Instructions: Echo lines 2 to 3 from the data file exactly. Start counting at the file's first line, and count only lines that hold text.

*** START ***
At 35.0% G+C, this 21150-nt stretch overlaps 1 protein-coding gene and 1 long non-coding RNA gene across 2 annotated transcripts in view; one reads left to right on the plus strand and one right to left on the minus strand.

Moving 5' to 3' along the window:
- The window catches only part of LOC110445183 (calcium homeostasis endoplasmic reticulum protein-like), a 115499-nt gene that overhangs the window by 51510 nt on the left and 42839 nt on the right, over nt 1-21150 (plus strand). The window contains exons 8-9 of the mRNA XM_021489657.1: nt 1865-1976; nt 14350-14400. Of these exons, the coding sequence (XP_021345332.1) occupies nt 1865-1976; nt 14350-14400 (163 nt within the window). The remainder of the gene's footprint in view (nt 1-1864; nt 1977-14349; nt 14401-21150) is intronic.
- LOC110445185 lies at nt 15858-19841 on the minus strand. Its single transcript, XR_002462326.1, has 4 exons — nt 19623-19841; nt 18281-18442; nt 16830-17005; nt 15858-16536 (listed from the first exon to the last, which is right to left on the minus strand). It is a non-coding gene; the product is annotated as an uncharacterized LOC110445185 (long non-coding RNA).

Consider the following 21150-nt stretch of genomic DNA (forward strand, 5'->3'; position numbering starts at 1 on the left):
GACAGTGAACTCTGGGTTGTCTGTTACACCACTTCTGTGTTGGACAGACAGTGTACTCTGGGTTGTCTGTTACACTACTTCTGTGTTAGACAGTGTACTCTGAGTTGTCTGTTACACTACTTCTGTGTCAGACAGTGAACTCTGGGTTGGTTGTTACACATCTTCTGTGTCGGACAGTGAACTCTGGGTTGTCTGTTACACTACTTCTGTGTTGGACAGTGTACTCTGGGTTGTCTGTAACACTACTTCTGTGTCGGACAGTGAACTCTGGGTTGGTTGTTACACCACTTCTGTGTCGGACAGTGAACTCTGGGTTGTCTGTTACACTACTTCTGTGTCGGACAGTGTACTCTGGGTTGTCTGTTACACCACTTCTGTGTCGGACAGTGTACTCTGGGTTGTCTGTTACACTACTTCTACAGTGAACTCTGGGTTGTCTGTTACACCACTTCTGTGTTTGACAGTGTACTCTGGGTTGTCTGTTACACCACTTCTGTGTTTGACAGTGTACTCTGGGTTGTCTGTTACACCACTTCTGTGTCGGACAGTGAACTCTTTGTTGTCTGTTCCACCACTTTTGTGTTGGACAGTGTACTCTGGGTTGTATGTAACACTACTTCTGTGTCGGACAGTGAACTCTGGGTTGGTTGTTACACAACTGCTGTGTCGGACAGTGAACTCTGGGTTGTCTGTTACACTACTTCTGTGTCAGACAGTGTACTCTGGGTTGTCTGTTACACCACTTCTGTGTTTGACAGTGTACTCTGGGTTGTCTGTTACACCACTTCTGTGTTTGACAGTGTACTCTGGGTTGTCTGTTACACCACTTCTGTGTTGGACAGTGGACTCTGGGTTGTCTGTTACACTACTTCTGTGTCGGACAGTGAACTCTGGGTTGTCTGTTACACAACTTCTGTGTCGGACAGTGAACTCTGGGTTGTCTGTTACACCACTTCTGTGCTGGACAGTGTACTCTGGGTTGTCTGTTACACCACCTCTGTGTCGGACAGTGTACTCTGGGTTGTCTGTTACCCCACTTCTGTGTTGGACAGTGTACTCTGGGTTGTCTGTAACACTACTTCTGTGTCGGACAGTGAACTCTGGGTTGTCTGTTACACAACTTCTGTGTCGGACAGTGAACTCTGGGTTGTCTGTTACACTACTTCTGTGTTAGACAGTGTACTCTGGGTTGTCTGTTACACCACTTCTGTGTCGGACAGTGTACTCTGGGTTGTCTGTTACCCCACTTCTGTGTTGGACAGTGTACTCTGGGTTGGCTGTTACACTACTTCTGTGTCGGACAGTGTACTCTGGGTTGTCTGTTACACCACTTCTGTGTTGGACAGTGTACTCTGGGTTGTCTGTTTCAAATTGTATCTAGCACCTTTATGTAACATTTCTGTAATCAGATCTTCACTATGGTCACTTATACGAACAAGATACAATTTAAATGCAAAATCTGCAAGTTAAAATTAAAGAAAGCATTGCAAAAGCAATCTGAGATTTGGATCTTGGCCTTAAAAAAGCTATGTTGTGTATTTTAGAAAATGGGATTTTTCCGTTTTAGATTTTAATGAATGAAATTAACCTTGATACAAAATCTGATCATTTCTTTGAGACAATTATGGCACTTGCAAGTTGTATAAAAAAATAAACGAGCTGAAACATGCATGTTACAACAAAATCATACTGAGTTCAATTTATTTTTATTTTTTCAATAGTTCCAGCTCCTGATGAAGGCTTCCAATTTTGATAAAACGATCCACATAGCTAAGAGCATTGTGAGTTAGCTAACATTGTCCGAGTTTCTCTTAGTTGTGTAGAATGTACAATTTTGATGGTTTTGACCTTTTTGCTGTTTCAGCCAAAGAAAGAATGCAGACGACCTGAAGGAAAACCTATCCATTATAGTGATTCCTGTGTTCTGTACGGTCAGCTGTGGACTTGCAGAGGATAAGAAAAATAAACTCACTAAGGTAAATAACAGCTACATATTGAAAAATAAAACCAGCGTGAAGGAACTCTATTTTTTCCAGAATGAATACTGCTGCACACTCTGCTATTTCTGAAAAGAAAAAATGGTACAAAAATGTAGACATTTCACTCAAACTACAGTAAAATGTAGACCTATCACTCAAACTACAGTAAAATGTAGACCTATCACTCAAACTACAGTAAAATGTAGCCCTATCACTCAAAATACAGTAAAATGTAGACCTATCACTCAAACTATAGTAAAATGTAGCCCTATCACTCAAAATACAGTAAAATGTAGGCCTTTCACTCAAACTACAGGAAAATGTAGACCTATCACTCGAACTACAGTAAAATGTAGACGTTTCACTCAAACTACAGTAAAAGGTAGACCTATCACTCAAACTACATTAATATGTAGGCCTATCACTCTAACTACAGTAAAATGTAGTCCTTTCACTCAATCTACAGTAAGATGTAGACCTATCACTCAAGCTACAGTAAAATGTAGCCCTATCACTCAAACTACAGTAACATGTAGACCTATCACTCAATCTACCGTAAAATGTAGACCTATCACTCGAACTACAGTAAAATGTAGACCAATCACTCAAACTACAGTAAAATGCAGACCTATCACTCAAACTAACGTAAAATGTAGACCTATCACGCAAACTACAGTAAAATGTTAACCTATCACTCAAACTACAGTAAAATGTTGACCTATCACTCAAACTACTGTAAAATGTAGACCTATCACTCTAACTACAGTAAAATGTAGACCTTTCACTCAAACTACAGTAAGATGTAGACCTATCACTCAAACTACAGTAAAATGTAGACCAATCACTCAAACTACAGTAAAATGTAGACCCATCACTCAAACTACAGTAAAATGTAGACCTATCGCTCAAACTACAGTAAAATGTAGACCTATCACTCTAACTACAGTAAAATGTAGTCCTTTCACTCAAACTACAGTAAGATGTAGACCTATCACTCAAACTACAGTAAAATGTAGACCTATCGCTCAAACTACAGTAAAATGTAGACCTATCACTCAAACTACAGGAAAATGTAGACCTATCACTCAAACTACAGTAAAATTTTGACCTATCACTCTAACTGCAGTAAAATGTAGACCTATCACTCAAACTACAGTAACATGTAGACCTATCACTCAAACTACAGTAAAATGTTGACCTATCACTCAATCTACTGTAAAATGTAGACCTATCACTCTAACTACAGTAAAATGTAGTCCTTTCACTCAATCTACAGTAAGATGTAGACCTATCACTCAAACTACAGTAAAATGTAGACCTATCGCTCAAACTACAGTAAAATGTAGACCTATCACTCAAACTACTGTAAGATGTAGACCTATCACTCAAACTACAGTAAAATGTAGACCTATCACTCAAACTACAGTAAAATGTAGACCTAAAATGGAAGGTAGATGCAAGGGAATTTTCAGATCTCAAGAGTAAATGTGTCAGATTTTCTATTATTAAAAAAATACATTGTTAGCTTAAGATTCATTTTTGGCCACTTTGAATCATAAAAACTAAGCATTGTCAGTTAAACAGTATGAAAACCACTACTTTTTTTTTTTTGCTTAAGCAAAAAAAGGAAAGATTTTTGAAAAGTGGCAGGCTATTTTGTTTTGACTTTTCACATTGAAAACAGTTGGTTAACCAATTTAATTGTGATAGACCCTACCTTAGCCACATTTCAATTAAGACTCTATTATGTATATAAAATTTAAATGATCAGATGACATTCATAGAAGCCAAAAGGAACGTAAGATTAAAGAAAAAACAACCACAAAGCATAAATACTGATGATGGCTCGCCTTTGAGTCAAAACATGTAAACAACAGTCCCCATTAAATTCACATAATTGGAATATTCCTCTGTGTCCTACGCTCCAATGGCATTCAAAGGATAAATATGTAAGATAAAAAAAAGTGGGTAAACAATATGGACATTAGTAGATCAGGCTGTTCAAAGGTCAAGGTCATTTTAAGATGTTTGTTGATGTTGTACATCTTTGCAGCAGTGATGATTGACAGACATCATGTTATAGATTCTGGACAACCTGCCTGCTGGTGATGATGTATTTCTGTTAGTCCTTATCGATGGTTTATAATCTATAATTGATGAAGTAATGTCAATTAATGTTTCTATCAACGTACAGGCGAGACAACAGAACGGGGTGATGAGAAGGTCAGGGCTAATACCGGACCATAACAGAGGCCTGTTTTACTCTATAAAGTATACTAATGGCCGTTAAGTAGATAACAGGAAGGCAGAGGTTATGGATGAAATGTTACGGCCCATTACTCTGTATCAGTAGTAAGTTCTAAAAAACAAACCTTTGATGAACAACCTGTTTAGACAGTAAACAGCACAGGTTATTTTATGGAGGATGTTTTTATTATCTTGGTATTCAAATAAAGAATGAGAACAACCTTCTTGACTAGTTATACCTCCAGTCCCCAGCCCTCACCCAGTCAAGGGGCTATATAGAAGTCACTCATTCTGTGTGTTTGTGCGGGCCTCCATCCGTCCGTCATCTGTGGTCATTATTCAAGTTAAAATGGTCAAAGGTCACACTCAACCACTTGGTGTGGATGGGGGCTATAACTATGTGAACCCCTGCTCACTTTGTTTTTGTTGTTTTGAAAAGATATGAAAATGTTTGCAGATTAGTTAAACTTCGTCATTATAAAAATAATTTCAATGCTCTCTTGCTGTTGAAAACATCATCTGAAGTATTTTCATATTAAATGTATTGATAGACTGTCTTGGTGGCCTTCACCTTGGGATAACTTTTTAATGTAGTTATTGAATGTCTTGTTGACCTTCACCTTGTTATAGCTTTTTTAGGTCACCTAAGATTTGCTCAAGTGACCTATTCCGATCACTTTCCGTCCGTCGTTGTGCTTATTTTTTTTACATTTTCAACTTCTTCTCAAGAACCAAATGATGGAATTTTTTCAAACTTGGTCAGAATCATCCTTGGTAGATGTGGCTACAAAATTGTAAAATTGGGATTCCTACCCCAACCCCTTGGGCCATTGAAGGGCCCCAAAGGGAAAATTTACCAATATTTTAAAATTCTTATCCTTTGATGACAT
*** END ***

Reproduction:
Moving 5' to 3' along the window:
- The window catches only part of LOC110445183 (calcium homeostasis endoplasmic reticulum protein-like), a 115499-nt gene that overhangs the window by 51510 nt on the left and 42839 nt on the right, over nt 1-21150 (plus strand). The window contains exons 8-9 of the mRNA XM_021489657.1: nt 1865-1976; nt 14350-14400. Of these exons, the coding sequence (XP_021345332.1) occupies nt 1865-1976; nt 14350-14400 (163 nt within the window). The remainder of the gene's footprint in view (nt 1-1864; nt 1977-14349; nt 14401-21150) is intronic.